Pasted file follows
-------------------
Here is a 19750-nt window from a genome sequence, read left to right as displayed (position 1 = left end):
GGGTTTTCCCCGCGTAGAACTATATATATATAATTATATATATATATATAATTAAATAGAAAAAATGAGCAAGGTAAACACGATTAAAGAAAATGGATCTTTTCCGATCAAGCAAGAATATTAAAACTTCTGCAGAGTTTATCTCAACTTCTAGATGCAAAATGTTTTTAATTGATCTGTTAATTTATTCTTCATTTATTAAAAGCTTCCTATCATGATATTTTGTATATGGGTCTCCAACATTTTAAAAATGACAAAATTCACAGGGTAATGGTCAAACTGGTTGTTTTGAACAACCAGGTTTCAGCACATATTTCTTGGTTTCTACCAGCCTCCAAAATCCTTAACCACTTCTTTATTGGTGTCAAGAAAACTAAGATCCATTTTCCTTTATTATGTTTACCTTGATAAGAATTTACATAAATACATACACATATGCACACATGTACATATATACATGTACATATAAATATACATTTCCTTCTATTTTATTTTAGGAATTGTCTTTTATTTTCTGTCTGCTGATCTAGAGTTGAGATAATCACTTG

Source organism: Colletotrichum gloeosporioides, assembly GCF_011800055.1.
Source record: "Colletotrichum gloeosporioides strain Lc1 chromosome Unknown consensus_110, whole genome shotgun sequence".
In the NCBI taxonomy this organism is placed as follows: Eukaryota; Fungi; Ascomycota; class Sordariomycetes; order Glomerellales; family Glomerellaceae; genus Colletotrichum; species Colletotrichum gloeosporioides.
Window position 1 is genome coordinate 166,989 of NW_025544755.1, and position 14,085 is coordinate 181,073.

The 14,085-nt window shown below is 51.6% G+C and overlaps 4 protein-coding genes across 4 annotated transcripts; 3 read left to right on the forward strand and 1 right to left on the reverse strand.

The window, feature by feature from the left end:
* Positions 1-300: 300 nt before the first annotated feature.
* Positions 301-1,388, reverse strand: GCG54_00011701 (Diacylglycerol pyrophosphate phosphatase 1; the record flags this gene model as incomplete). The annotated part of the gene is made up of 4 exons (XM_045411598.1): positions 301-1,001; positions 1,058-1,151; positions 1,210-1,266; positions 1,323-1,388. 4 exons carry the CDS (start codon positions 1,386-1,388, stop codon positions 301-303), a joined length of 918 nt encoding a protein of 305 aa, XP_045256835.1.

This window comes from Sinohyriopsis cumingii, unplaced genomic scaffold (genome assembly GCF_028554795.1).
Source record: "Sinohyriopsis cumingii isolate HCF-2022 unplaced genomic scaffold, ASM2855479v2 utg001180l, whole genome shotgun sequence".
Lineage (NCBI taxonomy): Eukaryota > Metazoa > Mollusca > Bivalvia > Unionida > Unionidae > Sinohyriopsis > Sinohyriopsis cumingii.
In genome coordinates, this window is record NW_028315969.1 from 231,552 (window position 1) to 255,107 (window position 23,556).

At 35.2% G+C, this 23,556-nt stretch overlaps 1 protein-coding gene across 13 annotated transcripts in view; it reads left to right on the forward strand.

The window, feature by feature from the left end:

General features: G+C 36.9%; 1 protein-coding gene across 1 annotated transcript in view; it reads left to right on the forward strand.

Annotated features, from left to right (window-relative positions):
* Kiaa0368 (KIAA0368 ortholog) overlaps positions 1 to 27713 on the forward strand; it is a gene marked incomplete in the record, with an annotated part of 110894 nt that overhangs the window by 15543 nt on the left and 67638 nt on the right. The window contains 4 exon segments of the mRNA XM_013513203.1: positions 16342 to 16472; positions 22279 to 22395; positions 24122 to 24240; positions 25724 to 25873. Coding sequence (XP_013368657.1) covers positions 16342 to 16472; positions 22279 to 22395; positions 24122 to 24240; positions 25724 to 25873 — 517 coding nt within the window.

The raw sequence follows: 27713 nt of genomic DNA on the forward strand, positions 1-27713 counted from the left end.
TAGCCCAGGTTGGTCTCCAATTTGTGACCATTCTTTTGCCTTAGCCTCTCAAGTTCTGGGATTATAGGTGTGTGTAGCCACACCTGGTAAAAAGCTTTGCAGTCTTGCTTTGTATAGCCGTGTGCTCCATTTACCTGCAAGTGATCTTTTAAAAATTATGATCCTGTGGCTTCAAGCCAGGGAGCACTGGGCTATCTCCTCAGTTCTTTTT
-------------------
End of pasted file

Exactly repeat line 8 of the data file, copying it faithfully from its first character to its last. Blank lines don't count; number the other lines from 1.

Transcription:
The window, feature by feature from the left end: